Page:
Tensorflow is a machine learning framework which helps both beginners and experts in the field to design and deploy their machine learning applications. The framework provides a common basis through many pre-built functions, ready to use instantly, saving developers a lot of time by not having to implement everything from scratch. TensorFlow is a flexible library designed to work on any platform, even mobile devices.

TensorFlow was originally developed by the Google Brain team for internal google use. The first open-source version was released in 2015, a powerful machine learning library with support for several languages. Features that have been added since the first release include machine learning in JavaScript, deployment on Kubernetes, and deep learning in computer graphics. Tensorflow itself is written in Python, C++ and CUDA.

Some noteable companies that make use of Tensorflow include Coca-Cola, Intel and Twitter. More information can be found at https://www.tensorflow.org/.

The Team


TensorFlow: making machine learning manageable

Over the last decade, machine learning has become an increasingly popular solution to solve complex modern-day challenges. Its applications include a diverse range of topics such as image recognition, diagnosing medical conditions or fraud detection. As more distinct fields and industries gain interest in incorporating machine learning techniques into their products, the need for a comprehensive and adaptable machine learning platform arises. This is where TensorFlow comes in, an end-to-end open-source platform for machine learning to easily build and train models, supported by a large ecosystem of tools, libraries and community resources. TensorFlow enables researchers to experiment and push the boundaries of this AI technique while developers can easily build and deploy their machine learning powered applications. With its many options for development and deployment reflected by the number of supported programming languages and hardware platforms, TensorFlow is a very versatile solution applicable to various different domains.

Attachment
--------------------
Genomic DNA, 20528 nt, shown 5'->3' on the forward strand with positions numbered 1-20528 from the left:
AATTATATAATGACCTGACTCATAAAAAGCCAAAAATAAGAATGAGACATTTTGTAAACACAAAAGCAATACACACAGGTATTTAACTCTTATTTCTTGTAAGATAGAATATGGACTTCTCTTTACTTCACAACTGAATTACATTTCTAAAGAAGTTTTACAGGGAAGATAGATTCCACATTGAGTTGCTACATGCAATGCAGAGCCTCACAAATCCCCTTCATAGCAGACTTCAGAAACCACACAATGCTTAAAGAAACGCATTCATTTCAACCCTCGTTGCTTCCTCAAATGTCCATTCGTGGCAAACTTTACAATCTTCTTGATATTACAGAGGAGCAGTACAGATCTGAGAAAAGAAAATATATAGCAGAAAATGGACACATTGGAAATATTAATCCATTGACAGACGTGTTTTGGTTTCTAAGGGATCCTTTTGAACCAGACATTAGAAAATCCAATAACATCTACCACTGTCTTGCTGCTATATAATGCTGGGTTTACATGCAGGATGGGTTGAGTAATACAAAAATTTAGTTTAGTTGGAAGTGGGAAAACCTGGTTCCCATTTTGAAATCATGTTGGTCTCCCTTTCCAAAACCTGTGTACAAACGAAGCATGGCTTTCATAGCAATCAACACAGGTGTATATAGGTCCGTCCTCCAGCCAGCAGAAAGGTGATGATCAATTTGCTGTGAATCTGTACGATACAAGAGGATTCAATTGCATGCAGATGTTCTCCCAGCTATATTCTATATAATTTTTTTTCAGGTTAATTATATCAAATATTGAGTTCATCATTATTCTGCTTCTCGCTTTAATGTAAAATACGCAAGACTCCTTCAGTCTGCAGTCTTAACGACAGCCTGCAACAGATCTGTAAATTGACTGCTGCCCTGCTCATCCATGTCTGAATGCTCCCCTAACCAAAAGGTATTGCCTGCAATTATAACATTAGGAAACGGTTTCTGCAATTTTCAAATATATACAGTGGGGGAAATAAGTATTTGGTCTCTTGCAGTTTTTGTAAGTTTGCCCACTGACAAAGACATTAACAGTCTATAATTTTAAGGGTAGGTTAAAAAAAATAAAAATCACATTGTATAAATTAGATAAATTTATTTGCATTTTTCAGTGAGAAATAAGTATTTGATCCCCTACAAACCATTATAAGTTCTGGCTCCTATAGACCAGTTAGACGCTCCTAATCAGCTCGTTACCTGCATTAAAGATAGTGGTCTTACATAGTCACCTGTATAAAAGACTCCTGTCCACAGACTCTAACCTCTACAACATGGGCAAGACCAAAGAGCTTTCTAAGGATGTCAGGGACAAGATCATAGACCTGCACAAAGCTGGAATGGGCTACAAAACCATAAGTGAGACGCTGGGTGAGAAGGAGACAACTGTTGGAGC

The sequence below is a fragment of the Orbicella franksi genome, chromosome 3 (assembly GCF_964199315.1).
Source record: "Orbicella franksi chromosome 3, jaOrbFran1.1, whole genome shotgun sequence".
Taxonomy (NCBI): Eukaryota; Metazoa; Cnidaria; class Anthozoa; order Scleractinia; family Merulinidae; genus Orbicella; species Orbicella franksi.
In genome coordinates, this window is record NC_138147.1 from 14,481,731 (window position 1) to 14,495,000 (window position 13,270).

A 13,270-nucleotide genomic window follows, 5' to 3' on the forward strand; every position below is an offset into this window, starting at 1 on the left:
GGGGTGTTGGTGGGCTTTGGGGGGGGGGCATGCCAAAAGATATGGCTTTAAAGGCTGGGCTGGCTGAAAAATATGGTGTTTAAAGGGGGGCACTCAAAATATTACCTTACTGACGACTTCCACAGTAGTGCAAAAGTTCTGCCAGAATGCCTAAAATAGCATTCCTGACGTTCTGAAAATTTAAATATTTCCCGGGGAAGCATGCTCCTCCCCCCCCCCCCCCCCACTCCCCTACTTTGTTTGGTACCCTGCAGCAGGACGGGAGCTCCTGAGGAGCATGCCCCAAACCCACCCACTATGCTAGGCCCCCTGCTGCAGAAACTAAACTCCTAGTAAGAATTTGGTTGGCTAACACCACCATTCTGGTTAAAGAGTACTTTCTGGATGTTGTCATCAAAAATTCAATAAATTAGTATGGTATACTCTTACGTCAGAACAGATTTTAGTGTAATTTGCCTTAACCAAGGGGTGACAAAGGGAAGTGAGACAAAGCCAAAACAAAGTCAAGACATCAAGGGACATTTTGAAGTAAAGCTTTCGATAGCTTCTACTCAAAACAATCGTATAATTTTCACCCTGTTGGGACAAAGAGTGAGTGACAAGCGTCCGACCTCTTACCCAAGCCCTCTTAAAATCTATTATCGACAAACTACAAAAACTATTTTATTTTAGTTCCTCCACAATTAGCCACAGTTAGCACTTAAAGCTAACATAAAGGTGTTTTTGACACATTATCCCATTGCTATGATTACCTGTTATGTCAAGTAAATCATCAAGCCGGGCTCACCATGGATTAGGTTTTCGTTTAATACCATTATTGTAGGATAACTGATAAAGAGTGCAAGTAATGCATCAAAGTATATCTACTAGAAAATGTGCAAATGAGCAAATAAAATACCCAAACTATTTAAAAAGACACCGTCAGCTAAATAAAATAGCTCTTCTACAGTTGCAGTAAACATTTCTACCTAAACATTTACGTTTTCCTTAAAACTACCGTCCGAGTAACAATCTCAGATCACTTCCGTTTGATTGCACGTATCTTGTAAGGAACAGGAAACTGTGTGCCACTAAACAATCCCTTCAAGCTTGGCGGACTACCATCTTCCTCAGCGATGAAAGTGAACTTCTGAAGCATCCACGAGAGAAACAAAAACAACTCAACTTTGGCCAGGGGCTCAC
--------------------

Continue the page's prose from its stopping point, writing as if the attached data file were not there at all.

Embedding Vision into Architecture

During the previous chapter we discussed what TensorFlow aims to achieve as a product both in its present and future context. As we have seen, this ambitious project tries to suit different use cases with a high degree of flexibility and efficiency making for a not so trivial objective. To realize such a vision, TensorFlow just like any other major project requires a solid foundation supporting all of the smaller building blocks. In this chapter we will focus on how these goals are made possible through means of proper architectural components and the interconnections between them. First, let’s see what kind of different perspectives there are on architecture and how they relate to TensorFlow.

Combining quality and collaboration in TensorFlow

As we have seen earlier, TensorFlow is a project of substantial size both in terms of codebase as well as the community surrounding it. With so many people working on such a large application it becomes very hard for anyone to carry a complete view of the entire system in their mind. Developers working on certain semi-isolated parts of the software might introduce modifications that unknowingly impact functionalities elsewhere in the system leading to bugs or even failures. Maintaining a high level of quality becomes an undeniable challenge itself, especially for an open-source project involving countless different contributors. This article will provide you with some insight as to which maintenance methods and tools are being employed by the TensorFlow team to keep their project healthy.